Investors Cheer, Greens Jeer Canada Emissions Plan
Author: Jeffrey Jones
Environmentalists were angered with the C$8 billion (US$7 billion) Green Plan, released Thursday by Environment Minister John Baird, saying it would not stop rising emissions.
It features industry-friendly targets based on emission intensity, or per unit of production, rather than absolute reductions of carbon dioxide. Under the intensity strategy, emissions can rise if economic output is at a brisk enough pace.
Some industry officials had feared the government would force more stringent reductions of carbon dioxide, a gas blamed for global warming, forcing them to cancel plans for multibillion-dollar Alberta oil sands projects.
Officials in Prime Minister Stephen Harper's Conservative government began the selling Canadians on the plan on Friday.
"I would suggest we're on a very responsible track in terms of our obligations as stewards of the environment. But it will also allow us, in an equitable way across Canada to protect our economy," said Jim Prentice, Indian Affairs and Northern Development minister and member of Parliament from oil-rich Alberta.
The government plan aims to reduce nation-wide emissions to 20 percent below 2006 levels by 2020. Industry will be responsible for 60 megatonnes of the planned 150 megatonne cut.
At that level, Canada will renege on its commitments under Kyoto.
"Everyone agrees for Canada to meet its Kyoto obligations in the next three years is essentially impossible without completely eviscerating the Canadian economy," Prentice said.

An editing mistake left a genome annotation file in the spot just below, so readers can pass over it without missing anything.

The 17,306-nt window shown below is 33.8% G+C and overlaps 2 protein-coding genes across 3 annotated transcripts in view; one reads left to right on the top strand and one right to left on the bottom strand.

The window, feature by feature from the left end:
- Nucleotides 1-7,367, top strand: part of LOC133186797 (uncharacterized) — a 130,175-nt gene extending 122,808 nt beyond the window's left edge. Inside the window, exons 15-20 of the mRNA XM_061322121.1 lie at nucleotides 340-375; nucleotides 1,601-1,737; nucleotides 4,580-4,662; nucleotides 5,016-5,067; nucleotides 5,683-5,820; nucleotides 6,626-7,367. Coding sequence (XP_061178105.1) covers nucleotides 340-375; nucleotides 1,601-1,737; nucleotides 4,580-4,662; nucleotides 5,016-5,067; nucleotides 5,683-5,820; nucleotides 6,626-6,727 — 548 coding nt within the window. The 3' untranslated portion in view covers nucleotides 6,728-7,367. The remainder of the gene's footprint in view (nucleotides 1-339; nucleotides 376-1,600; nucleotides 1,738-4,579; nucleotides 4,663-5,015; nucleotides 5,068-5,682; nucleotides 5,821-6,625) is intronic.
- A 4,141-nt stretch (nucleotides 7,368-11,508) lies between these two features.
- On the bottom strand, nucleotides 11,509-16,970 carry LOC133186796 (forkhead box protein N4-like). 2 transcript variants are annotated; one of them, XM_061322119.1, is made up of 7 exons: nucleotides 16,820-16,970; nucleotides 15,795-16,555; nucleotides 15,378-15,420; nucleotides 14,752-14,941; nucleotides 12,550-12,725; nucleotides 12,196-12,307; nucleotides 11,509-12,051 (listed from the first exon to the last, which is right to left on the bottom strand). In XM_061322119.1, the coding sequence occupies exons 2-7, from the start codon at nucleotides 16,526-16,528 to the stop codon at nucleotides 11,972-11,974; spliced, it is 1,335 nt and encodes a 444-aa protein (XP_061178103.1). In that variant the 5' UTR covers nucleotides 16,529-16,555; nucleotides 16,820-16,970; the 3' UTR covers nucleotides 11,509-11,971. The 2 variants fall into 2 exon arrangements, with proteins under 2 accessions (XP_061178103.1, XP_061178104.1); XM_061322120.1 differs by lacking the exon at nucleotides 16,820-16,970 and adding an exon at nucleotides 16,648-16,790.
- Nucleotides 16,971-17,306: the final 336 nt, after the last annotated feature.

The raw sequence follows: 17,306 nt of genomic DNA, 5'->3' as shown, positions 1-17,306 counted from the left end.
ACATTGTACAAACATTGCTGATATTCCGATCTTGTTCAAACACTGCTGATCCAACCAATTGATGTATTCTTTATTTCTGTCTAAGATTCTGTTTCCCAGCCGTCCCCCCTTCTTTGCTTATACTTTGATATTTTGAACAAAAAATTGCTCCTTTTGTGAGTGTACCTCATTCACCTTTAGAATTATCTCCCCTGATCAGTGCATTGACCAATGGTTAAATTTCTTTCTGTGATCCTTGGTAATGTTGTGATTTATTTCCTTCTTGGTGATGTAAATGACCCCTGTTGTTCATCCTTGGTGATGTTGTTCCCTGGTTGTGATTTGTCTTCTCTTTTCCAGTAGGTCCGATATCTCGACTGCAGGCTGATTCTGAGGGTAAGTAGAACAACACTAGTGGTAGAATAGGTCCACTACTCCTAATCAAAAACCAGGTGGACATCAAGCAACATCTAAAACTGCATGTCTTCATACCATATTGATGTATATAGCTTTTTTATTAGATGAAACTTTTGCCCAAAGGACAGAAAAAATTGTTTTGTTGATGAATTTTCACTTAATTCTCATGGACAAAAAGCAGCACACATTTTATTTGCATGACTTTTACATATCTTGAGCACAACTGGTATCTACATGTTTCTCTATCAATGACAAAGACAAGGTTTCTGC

David Suzuki, Canada's best-known environmentalist, called Baird's plan an "embarrassment" that will allow emissions to rise for several years.
"Calling this plan a strategy is actually giving it far too much credit," Suzuki said in a statement. "It's a sham, and a complete abdication of our international commitment."
Energy bosses said they favored the intensity-based cuts, but pointed out they will not come without costs to producing electricity and fossil fuels, like oil sands, the target of billions of dollars of investments.
The Toronto Stock Exchange's oil and gas subgroup, which includes such big-name stocks as Petro-Canada, Suncor Energy Inc. and EnCana Corp., rose 1 percent as expected costs under the plan came in under what investors feared.
Emissions cuts could add 44 Canadian cents to the cost of producing a barrel of crude from mined oil sands and 53 Canadian cents a barrel to steam-driven oil sands, predicted Andrew Potter, analyst at UBS Securities.
The utilities group, with such companies as TransAlta Corp. and Fortis Inc., eased half of 1 percent.
TransAlta Chief Executive Steve Snyder was among many industry officials who said he was pleased that Baird employed many of the ideas gleaned in consultation with industry.
The plan will boost prices for electricity, however, said Hal Kvisle, CEO of TransCanada Corp. which like TransAlta produces power at gas- and coal-fired plants.
"The right strategy, we believe, in Alberta is to continue running the existing coal plants more or less as is and to pay into the technology fund C$15 or C$20 a tonne for the CO2 emissions," Kvisle said on Friday.
The fund for environmental technology development is one way under the plan companies can meet targets. They will also be able to make straight cuts and trade emissions.
(Additional reporting by Scott Haggett)